Received wisdom states that we should all plan to retire much later. This is to compensate for declining pension returns. On the face of it, this sounds eminently sensible. As an idea for our cash flow plan, it’s fine.
However recent government statistics shows an interesting fact. For the first quarter of 2016, the employment rate for those aged 65+ is about 10%. That’s slightly down from the previous year. There seems to be a very long way to go from where we are to where we’re supposed to be heading. That is, a situation in which the majority of us work into our late 60’s or beyond. There are several reasons for this, including:
- Redundancy could force us back into the labour market. It could be at a time when we no longer have the motivation and drive to find employment. Let alone well-paid employment.
- Our health, mobility or stamina may decline. At some point, work could be impossible or impractical.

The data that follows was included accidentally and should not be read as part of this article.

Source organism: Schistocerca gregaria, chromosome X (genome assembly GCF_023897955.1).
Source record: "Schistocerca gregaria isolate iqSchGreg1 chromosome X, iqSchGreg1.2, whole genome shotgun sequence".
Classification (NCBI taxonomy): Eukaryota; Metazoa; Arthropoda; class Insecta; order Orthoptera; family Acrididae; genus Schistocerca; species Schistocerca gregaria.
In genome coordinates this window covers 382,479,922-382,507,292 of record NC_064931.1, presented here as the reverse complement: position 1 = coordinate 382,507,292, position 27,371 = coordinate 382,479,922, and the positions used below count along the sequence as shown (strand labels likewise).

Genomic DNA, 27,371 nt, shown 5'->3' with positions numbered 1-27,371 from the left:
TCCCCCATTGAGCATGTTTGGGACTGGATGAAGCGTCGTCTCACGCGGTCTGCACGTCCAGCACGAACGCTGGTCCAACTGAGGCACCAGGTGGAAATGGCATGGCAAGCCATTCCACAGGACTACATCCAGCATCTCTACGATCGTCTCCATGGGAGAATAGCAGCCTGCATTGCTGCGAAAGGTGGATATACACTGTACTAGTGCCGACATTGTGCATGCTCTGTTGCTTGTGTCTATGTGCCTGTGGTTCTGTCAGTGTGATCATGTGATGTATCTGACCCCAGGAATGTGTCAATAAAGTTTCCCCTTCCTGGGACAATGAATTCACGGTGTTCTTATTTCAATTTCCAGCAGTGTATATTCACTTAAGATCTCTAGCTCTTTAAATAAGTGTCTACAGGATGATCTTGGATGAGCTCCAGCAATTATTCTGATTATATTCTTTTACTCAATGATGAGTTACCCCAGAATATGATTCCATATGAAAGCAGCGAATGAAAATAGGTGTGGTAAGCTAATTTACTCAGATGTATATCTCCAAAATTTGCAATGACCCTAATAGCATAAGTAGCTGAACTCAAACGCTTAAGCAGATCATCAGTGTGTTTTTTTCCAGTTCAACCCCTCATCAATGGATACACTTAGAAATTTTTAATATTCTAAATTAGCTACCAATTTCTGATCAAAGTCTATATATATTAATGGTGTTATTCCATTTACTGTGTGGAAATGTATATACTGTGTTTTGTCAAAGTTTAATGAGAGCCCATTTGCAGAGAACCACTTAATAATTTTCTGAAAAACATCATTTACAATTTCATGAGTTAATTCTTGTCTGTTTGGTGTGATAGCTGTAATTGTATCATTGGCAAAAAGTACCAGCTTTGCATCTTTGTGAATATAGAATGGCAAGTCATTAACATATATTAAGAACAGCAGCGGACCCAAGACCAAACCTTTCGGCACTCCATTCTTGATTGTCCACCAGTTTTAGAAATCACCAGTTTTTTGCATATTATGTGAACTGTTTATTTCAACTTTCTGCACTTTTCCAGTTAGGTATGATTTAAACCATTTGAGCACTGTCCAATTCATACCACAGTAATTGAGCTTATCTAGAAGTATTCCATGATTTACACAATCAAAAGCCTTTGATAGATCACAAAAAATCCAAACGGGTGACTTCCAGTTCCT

- We’re not all lucky enough to love our job. We may reach a point where losing the income is preferable to continuing with a job we hate. It may be too late to retrain for a completely new career. We may need to devote large chunks of our time to caring for an elderly or sick relative. Or we may need to provide childcare support to grandchildren.
Of course none of these scenarios may come to fruition. But planning to work to 75 when you’re now 50 (for example), seems financially over-optimistic. It’s much more prudent to plan for an early retirement than a late retirement. Suppose we over-spend on the assumption that we’ll be working well into our old age. Then if we find we can’t work any more, our retirement savings may be inadequate.
Even if we wish to work much longer, our cash flow plan should assume that we won’t be able to. As we approach our originally planned retirement age, we can then gradually adjust our plan. Closer to the time, we can allow for a later retirement, if that’s what we wish. At the same time we can gradually increase our discretionary spending.